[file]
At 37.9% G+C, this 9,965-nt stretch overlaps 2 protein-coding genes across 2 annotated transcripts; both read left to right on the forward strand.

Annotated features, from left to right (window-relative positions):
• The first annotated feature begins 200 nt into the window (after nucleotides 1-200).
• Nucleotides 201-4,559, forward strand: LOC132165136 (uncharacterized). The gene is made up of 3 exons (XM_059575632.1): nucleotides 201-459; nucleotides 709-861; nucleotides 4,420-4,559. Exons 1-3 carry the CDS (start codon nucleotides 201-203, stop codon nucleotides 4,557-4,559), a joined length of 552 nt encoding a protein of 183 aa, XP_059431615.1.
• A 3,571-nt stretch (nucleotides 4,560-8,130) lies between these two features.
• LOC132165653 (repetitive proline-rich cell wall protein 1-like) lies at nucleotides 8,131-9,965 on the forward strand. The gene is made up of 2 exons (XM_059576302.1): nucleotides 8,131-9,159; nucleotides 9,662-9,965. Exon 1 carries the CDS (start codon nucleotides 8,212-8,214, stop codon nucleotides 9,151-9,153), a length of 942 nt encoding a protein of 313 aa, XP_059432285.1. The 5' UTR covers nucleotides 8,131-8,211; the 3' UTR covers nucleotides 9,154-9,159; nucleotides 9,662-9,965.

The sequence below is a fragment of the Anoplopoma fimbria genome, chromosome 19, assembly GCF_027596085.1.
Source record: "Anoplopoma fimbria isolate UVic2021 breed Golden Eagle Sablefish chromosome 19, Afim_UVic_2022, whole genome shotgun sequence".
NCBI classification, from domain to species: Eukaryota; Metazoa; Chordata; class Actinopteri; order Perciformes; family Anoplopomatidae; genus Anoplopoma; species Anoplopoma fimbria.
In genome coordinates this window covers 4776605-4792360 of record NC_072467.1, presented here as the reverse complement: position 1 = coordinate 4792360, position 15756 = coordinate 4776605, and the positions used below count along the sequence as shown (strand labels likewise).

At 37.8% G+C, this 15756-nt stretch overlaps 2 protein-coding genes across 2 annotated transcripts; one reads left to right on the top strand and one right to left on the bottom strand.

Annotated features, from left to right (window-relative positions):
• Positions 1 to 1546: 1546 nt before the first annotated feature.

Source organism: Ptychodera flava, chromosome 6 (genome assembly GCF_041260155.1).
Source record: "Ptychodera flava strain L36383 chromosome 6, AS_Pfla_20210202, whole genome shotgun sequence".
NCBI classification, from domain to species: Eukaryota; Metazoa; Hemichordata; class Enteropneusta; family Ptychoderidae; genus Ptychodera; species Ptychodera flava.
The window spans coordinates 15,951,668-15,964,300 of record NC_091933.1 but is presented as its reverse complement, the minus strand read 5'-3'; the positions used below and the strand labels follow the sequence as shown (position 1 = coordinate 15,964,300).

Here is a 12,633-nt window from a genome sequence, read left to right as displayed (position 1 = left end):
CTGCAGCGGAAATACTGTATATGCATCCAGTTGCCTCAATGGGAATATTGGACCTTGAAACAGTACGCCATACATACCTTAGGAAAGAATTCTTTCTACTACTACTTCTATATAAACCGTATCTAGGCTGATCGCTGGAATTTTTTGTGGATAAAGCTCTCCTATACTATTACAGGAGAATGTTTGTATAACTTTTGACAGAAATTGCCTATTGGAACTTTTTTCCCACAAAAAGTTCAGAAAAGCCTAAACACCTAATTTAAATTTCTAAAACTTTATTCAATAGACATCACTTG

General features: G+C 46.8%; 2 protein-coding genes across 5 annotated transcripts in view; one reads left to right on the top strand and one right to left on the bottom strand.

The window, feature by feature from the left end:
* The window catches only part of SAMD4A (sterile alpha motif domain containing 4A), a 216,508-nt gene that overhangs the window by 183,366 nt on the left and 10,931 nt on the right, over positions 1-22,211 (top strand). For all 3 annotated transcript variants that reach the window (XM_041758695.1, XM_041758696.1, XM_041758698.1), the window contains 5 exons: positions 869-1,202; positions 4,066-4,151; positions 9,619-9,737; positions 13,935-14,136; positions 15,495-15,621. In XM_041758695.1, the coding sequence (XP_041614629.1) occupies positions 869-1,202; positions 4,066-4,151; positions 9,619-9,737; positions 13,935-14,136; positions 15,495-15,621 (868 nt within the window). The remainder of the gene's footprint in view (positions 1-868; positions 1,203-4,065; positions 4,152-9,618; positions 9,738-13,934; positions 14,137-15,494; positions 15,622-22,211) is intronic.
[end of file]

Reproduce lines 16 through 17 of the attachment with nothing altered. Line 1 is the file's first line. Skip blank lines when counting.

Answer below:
NCBI classification, from domain to species: Eukaryota; Metazoa; Hemichordata; class Enteropneusta; family Ptychoderidae; genus Ptychodera; species Ptychodera flava.
The window spans coordinates 15,951,668-15,964,300 of record NC_091933.1 but is presented as its reverse complement, the minus strand read 5'-3'; the positions used below and the strand labels follow the sequence as shown (position 1 = coordinate 15,964,300).